Extreme forest fires have doubled in 20 years around the world – rts.ch

Extreme forest fires have doubled in 20 years around the world – rts.ch
Extreme forest fires have doubled in 20 years around the world – rts.ch

The number and intensity of extreme forest fires, the most destructive and polluting, have more than doubled worldwide over the past 20 years, due to global warming due to human activity, according to a new study published Monday.

Using satellite data, researchers studied nearly 3,000 wildfires with enormous “radiative power” – the amount of energy emitted by radiation – between 2003 and 2023 and found that their frequency had increased by a factor of 2 .2 during this period.

Considering only the 20 most violent fires each year, their cumulative radiative power has also more than doubled, at a rate that “appears to be accelerating”, according to the study published in the journal Nature Ecology & Evolution.

Temperate coniferous forests

It is the temperate coniferous forests, particularly in the western United States, and the boreal forests, which cover Alaska, northern Canada and Russia, which are the most affected, with a frequency of such fires multiplied by 11 and 7 respectively.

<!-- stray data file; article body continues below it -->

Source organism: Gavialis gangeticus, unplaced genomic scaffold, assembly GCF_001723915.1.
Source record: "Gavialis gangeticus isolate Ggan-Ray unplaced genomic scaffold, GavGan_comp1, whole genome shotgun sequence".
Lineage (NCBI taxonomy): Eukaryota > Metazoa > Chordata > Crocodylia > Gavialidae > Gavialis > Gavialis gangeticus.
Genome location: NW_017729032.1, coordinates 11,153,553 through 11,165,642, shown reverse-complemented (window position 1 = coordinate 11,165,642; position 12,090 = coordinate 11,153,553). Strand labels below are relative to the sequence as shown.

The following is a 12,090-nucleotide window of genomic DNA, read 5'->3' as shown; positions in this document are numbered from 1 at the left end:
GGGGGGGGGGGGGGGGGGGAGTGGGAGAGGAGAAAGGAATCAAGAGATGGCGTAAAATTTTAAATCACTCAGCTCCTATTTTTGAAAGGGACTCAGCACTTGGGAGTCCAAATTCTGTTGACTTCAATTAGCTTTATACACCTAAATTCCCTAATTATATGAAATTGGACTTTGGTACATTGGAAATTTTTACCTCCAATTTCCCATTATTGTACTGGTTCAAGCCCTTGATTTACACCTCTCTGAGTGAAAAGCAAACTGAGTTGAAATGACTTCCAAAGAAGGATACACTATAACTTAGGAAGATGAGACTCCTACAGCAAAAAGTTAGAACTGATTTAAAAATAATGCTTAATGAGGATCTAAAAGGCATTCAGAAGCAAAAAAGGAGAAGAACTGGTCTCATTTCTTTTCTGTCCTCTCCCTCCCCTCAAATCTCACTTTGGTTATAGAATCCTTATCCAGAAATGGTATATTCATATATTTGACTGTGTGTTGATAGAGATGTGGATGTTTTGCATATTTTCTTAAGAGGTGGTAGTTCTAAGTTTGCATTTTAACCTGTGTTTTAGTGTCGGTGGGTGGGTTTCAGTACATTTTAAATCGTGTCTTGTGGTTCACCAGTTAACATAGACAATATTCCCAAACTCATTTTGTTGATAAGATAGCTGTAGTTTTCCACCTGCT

“The effects of climate change are no longer a thing of the future and we are now seeing signs of a drying and warming atmosphere,” said study lead author Calum Cunningham of the Australian University of Tasmania, advocating for better preventative forest management.

2023, the most extreme year

The six most extreme years in wildfire intensity and frequency have occurred since 2017, the study found. Confirming the trend, it is the year 2023, the most recent, which experienced “the most extreme forest fire intensities” over the period studied.

During its growth, the forest cover absorbs CO2, but it returns en masse to the atmosphere when the vegetation burns, aggravating global warming caused by greenhouse gas emissions. This creates a “feedback effect”, Calum Cunningham said.

In addition, with these fires, “vast regions are crossed by the plume of smoke, which has significant effects on health and leads to many more premature deaths than the flames themselves”, underlined the researcher.

His study cites in particular work according to which air pollution due to megafires in 2015 in Indonesia led to an excess mortality of 100,000 people.




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